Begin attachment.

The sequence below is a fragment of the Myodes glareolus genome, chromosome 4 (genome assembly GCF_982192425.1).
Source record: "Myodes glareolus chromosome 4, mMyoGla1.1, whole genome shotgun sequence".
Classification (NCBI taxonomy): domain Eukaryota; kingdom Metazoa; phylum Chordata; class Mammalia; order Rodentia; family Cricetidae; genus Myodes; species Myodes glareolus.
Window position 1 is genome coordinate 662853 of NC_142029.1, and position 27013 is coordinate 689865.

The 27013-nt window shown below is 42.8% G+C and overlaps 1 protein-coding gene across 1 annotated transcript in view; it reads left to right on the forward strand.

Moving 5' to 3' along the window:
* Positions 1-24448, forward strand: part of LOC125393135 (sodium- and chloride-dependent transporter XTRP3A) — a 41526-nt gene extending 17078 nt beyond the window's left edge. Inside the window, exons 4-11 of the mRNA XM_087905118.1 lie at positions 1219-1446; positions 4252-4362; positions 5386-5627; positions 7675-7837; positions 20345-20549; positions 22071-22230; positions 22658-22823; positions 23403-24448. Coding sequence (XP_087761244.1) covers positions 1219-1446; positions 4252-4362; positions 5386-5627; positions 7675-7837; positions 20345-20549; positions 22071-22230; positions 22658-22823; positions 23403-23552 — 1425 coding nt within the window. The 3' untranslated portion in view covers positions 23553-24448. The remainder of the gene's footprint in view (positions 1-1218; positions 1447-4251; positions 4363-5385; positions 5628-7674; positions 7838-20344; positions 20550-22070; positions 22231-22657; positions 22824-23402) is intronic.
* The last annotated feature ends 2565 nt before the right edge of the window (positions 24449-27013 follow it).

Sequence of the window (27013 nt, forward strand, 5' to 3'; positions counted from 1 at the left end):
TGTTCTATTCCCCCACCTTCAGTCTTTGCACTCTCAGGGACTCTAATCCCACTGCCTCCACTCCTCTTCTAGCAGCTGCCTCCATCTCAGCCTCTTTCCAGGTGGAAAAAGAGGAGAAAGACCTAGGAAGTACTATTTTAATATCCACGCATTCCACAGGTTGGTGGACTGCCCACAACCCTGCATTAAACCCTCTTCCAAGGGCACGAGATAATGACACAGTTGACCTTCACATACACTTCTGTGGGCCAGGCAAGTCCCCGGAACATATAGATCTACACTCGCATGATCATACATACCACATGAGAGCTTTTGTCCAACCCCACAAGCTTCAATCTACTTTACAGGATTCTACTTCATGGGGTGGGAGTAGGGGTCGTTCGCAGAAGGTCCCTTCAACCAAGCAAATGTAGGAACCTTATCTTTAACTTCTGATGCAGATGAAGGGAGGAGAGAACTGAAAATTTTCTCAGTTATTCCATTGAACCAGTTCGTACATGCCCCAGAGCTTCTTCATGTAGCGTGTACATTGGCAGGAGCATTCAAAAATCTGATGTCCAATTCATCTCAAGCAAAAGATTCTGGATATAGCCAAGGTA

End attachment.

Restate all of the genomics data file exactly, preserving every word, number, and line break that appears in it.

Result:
The sequence below is a fragment of the Myodes glareolus genome, chromosome 4 (genome assembly GCF_982192425.1).
Source record: "Myodes glareolus chromosome 4, mMyoGla1.1, whole genome shotgun sequence".
Classification (NCBI taxonomy): domain Eukaryota; kingdom Metazoa; phylum Chordata; class Mammalia; order Rodentia; family Cricetidae; genus Myodes; species Myodes glareolus.
Window position 1 is genome coordinate 662853 of NC_142029.1, and position 27013 is coordinate 689865.

The 27013-nt window shown below is 42.8% G+C and overlaps 1 protein-coding gene across 1 annotated transcript in view; it reads left to right on the forward strand.

Moving 5' to 3' along the window:
* Positions 1-24448, forward strand: part of LOC125393135 (sodium- and chloride-dependent transporter XTRP3A) — a 41526-nt gene extending 17078 nt beyond the window's left edge. Inside the window, exons 4-11 of the mRNA XM_087905118.1 lie at positions 1219-1446; positions 4252-4362; positions 5386-5627; positions 7675-7837; positions 20345-20549; positions 22071-22230; positions 22658-22823; positions 23403-24448. Coding sequence (XP_087761244.1) covers positions 1219-1446; positions 4252-4362; positions 5386-5627; positions 7675-7837; positions 20345-20549; positions 22071-22230; positions 22658-22823; positions 23403-23552 — 1425 coding nt within the window. The 3' untranslated portion in view covers positions 23553-24448. The remainder of the gene's footprint in view (positions 1-1218; positions 1447-4251; positions 4363-5385; positions 5628-7674; positions 7838-20344; positions 20550-22070; positions 22231-22657; positions 22824-23402) is intronic.
* The last annotated feature ends 2565 nt before the right edge of the window (positions 24449-27013 follow it).

Sequence of the window (27013 nt, forward strand, 5' to 3'; positions counted from 1 at the left end):
TGTTCTATTCCCCCACCTTCAGTCTTTGCACTCTCAGGGACTCTAATCCCACTGCCTCCACTCCTCTTCTAGCAGCTGCCTCCATCTCAGCCTCTTTCCAGGTGGAAAAAGAGGAGAAAGACCTAGGAAGTACTATTTTAATATCCACGCATTCCACAGGTTGGTGGACTGCCCACAACCCTGCATTAAACCCTCTTCCAAGGGCACGAGATAATGACACAGTTGACCTTCACATACACTTCTGTGGGCCAGGCAAGTCCCCGGAACATATAGATCTACACTCGCATGATCATACATACCACATGAGAGCTTTTGTCCAACCCCACAAGCTTCAATCTACTTTACAGGATTCTACTTCATGGGGTGGGAGTAGGGGTCGTTCGCAGAAGGTCCCTTCAACCAAGCAAATGTAGGAACCTTATCTTTAACTTCTGATGCAGATGAAGGGAGGAGAGAACTGAAAATTTTCTCAGTTATTCCATTGAACCAGTTCGTACATGCCCCAGAGCTTCTTCATGTAGCGTGTACATTGGCAGGAGCATTCAAAAATCTGATGTCCAATTCATCTCAAGCAAAAGATTCTGGATATAGCCAAGGTA